As Bob Geldof himself has long since admitted, while his heart may have been in the right place, he ended up creating a monster too great for him to tame. In his rush to do something, anything, to help, Geldof and millions of people who donated to his charity ended up rushing into something that turned out to be a far more nuanced situation than they had imagined. In doing so, “Do They Know It’s Christmas?” has actually caused as much harm as it has good. As time has gone by, Geldof has ended up on the receiving end of much of the blame for the legacy of this song, but to be fair, while his share of the criticism is well earned, there are many other aspects to the story of what happened in Ethiopia in the late 1970s and early 1980s that led to the catastrophic famine that had nothing to do with him at all. When all is said and done, the story of “Do They Know It’s Christmas?” has turned out to be a cautionary tale for those of us living lives of privilege in the western world. It is always good to be helpful, but it is even more important to be respectful and knowledgeable about those whom we are trying to help. Here is the story of what happened as a result of the release of “Do They Know It’s Christmas?”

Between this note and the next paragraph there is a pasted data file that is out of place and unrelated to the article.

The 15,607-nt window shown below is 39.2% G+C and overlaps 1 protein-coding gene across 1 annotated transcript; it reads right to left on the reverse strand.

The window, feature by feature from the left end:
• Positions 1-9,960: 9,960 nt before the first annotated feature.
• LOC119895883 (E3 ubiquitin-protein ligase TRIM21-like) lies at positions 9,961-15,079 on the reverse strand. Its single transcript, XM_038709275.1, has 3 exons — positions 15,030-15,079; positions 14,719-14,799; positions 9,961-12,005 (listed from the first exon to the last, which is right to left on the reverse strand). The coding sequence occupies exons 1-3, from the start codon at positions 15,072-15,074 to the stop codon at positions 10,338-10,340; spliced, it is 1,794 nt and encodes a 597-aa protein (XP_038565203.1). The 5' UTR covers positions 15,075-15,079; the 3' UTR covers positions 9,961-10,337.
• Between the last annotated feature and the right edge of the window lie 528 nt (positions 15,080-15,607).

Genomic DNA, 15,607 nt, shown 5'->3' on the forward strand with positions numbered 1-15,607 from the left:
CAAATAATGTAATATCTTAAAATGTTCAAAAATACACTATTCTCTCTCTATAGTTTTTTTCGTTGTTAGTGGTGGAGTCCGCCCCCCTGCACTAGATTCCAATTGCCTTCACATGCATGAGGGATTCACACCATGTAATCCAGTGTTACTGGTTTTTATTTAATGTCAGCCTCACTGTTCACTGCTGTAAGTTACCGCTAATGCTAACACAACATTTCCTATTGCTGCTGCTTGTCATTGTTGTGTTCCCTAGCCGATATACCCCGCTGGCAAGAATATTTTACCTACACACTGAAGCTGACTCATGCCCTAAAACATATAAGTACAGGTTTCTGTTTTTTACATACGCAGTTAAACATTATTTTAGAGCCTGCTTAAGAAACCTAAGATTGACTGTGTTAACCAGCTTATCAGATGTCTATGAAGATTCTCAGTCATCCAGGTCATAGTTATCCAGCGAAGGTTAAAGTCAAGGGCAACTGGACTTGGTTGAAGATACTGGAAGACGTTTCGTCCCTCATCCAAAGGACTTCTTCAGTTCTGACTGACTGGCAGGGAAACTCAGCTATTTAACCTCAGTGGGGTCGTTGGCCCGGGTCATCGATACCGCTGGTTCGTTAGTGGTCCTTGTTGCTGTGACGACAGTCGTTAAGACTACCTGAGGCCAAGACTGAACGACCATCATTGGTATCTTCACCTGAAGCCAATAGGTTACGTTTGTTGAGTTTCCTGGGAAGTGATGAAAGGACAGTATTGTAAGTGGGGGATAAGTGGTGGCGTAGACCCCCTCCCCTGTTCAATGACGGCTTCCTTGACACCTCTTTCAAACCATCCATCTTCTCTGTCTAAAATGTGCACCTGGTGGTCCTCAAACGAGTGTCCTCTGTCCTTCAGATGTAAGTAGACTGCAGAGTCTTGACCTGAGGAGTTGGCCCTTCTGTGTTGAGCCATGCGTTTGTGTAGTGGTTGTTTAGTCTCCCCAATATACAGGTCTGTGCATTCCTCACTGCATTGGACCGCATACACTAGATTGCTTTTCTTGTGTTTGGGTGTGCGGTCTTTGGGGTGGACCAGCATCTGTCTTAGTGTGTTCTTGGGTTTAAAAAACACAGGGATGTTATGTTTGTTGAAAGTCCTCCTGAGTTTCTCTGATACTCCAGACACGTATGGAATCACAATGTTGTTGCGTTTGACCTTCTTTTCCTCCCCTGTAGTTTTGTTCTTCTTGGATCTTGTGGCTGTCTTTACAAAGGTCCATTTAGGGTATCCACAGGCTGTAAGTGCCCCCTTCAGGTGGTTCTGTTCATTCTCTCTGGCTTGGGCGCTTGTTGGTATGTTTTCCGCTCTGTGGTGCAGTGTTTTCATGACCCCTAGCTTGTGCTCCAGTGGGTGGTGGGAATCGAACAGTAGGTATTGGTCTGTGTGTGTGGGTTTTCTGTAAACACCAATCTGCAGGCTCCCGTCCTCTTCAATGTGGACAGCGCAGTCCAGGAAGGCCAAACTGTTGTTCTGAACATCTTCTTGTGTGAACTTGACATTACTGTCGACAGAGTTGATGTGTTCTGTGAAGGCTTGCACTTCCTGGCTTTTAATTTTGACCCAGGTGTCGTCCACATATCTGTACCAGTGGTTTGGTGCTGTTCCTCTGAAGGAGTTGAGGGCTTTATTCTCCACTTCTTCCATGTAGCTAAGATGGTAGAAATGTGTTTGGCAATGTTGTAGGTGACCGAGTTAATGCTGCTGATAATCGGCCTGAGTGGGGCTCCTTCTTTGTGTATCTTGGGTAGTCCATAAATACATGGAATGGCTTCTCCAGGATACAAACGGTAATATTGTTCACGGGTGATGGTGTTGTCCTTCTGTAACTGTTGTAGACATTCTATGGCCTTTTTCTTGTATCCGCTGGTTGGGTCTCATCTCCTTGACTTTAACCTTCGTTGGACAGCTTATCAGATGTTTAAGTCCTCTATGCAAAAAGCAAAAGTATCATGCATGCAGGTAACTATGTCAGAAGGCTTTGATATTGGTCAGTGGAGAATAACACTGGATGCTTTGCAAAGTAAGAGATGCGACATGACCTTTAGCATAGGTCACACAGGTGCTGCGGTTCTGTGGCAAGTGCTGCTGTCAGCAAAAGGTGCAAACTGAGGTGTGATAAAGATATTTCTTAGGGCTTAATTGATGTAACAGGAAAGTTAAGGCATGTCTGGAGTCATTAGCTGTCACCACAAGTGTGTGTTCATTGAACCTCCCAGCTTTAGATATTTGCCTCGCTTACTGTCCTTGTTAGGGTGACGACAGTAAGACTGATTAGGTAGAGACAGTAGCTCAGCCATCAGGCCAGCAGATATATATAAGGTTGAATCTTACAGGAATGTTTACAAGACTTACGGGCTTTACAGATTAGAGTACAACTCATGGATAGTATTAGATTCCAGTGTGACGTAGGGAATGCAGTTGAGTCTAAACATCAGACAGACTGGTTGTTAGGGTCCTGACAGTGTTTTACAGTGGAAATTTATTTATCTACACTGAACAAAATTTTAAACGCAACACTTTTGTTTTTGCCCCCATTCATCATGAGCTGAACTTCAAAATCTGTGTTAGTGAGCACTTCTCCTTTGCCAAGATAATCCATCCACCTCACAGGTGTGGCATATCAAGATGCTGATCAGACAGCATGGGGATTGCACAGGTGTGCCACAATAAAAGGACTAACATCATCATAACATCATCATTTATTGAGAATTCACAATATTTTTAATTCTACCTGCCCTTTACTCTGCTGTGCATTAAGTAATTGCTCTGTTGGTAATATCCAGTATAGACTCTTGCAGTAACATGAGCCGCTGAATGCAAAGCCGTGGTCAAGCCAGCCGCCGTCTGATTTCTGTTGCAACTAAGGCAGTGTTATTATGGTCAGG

In stories such as this, the temptation exists to rush to judgment and assign blame and credit as if issues were simple and straightforward. That was not the case with the situation in Ethiopia. The first question that should have been asked before any fundraising was done was why the famine had happened in the first place. The news reports on the BBC and other national television networks around the world focused their coverage on the images of starving children being brought to humanitarian feeding centres. The stories implied that drought was to blame for the famine reaching the epidemic proportions that it had. So far, the news reports were not wrong. There was drought, and there were crop failures which contributed to a nationwide scarcity of food. That was all true. However, what wasn’t stated until many months or even years had gone by was that much of the food-related crisis in Ethiopia was the result of government corruption and ill-informed agricultural policies that did more to line the pockets of landowners loyal to the president than they did to actually help to grow the food for a hungry population. It was this same corrupt, authoritarian government that siphoned off much of the money that was raised by way of the “Do They Know It’s Christmas?” charity song. While some of the money donated by millions of well-meaning consumers around the world made it into the hands of relief agencies, most ended up padding the bank accounts of a dictator. A large part of the reason that this ended up happening was because those involved with the charity single were not prepared to deal with the large amount of money that appeared out of nowhere all of a sudden. As anyone who works in fundraising can tell you, there have to be organized systems in place for accepting donations and then, conversely, for sending that money out to those in need. There are international banking laws that have to be followed that require the involvement of trained professional financiers. While Geldof and his musical associates tried their best to be as organized as possible, the rushed nature of the entire enterprise contributed to instances of sloppy bookkeeping which, in the end, allowed the president of Ethiopia to acquire much of the funding directly. Those funds never made their way to relief agencies and ended up having no impact on those in need and helping no one except the president and his cronies.